I go through phases of finding one out of the three classic movements (the snatch and the clean and jerk separately) most difficult. I am going to talk a bit about the clean today – or more specifically – the front squat part of the clean.
If you have been following the blog, I have previously talked about having a relatively weak front squat that was holding back my clean progress, which led me to do the Smolov squat routine. I had some gains briefly during and after Smolov but they didn’t last and two months later I was still struggling with the front squat, although not all was lost because my technique had improved massively. It was only after Smolov that I realised how ‘un-optimal’ my front squat form had previously been, whereas I used to think it rocked. Lol
So anyway, I have been playing with my front squats a bit more and the last few weeks I have been training its “quarter” movements. Some people have a problem with quarter squatting but, if you are an advanced lifter, the quarter squat has its place. Only when you exclusively quarter squat is there a real problem.
The (One) Quarter Front Squat
What is it?
This is where you stand in the starting position and squat down to above parallel and then stand up again. I like to do this with the safety bars set at the “above parallel” position so that I squat down and just touch them, before exploding up again.
Why have I been using it?
When I come up out of a heavy clean, particularly one where I have really struggled and have used up all my energy(!), I certainly do not want to be failing “at the last hurdle”, so to speak. By this I mean that, by the time I am at parallel, I certainly do not want to fail the lift having expanded all the effort at the hardest point, i.e. the bottom position.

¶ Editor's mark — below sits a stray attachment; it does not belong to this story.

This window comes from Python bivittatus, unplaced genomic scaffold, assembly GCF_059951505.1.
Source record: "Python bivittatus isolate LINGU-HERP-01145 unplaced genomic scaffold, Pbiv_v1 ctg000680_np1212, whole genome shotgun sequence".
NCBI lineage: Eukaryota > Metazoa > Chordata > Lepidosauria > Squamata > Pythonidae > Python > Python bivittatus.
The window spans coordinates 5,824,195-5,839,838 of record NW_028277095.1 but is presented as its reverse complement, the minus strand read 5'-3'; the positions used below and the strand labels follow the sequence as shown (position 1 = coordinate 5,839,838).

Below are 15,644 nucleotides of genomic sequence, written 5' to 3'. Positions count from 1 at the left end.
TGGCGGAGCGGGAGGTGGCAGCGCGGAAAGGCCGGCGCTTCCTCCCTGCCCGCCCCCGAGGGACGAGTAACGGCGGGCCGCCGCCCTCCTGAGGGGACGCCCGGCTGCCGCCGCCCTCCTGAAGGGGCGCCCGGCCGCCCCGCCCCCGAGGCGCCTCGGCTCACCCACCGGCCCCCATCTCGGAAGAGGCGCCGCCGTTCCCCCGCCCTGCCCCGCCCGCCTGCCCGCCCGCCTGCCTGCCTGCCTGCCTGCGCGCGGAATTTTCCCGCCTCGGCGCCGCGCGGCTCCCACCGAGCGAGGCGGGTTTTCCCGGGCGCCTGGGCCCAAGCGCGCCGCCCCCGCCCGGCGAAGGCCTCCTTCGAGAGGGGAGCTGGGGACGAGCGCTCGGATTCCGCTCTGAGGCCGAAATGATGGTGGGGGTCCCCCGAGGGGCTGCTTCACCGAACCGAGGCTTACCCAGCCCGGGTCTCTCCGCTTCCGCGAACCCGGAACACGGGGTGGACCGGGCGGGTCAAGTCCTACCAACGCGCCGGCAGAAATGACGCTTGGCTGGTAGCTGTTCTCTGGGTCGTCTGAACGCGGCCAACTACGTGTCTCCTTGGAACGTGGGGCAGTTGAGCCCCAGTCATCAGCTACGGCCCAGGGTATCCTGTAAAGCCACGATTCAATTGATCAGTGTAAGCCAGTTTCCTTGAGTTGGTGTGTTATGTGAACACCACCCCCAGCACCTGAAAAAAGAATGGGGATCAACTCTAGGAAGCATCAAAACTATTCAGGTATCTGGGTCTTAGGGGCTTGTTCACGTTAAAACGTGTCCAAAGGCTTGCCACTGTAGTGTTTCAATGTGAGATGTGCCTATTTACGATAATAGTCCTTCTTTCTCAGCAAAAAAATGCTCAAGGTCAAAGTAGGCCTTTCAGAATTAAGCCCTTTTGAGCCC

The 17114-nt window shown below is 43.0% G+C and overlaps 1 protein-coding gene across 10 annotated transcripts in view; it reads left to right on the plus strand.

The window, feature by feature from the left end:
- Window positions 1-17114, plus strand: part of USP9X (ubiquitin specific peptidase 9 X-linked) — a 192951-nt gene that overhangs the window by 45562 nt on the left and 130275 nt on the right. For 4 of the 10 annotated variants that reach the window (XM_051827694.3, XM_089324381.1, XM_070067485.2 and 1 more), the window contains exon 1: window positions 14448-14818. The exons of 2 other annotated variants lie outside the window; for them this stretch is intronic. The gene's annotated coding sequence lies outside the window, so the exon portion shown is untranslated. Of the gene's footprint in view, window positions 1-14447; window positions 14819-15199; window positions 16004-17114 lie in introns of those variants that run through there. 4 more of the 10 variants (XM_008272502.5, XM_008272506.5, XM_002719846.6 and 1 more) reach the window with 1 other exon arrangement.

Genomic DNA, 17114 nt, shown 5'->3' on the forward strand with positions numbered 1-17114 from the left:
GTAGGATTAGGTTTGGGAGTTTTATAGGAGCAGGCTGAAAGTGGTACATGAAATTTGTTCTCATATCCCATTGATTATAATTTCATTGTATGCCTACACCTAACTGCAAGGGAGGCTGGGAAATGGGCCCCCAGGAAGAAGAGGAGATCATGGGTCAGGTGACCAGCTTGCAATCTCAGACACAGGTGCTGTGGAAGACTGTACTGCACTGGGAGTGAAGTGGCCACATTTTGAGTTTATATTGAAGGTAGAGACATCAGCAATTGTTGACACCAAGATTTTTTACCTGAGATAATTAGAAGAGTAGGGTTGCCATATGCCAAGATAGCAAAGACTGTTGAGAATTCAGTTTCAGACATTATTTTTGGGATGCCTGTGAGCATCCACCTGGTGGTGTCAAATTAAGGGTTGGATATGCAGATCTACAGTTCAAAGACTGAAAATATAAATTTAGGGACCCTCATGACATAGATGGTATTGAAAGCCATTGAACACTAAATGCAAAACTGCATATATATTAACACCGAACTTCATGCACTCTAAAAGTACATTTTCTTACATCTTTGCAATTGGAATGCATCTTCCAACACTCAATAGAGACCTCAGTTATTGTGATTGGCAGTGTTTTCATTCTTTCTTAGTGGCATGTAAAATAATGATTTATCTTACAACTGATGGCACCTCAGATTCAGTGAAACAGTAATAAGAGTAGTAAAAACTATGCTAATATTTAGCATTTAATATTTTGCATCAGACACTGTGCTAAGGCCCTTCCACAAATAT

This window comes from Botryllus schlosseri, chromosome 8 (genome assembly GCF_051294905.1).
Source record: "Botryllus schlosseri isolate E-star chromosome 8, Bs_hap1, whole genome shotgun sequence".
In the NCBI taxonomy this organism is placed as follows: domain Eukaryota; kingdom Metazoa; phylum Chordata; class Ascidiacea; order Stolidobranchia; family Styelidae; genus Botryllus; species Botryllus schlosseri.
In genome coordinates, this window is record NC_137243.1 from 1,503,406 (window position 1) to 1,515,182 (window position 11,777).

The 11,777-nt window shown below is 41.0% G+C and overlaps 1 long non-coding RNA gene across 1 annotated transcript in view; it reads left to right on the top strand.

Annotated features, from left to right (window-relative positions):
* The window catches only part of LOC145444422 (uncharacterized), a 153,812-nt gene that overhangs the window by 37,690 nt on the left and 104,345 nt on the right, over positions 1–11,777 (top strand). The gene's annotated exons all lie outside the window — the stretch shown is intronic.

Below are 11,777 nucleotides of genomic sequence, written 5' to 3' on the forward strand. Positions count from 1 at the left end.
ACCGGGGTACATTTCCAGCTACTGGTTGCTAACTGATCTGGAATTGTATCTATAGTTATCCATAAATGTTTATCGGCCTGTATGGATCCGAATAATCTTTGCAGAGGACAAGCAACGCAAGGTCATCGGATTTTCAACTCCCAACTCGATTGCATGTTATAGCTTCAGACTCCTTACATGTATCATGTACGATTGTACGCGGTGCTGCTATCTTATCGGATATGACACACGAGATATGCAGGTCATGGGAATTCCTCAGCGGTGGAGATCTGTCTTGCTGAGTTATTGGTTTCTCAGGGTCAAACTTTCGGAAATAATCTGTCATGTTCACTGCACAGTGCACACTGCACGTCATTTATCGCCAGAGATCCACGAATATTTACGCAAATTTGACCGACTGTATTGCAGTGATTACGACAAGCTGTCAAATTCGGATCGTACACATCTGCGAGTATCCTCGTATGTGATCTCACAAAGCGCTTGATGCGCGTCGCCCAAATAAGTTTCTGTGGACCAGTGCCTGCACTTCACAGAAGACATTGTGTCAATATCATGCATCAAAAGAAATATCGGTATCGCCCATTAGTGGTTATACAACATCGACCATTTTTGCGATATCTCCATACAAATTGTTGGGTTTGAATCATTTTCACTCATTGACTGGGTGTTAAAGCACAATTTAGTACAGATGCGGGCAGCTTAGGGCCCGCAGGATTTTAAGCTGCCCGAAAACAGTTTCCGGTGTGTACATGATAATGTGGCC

I have been doing quarter front squats with more than maximal front squat weight in order to strengthen the top component of the front squat. Typically I will train this at the end of a front squat session, in 3 rep sets from 100%+ of max front squat weight up until my form breaks down.
Over time, this will make the top portion of the front squat in the clean feel easier. So even if the first pull and initial ascent out of the squat are hard, I should be ok to finish the lift!
The One and One Quarter Front Squat
What is it?
You squat to the deep bottom position as usual but instead of coming up all the way to the top, you stop just below parallel and only then do you ascend all the way up. My personal preference in order to assist the clean is to pause for 1 or 2 seconds at both points – the very bottom and the “below parallel” point.
Why have I been using it?
Basically, to make the bottom component of the squat feel harder than it is. I use a sub-maximal weight (60-70% of max front squat weight) and, again, I use 3 rep sets. This move is very intense if done correctly. The pauses remove the stretch reflex so you are relying on pure strength to get up out of the squat. Should you ever miss the bounce in the clean or end up completely dead stopping in the bottom (eek, please try not to lol), you will lose that stretch reflex so the one and one quarter squat will help build that good strength needed to get out of it should the worse happen!
For me, right now, my weakest component of the clean is not the bottom but that just below parallel point so this exercise is perfect for me in building that core strength in that middle-ish position where I am arguably working the hardest – particularly if the clean has been a tough one or a dead stop one! Most of the time I will catch the bounce but then I will get a little “stuck” a couple of inches above. In order to help it feel less like a grind, this one and one quarter move has been perfect for me.
I hope this helps anyone trying to improve their front squat part of the clean!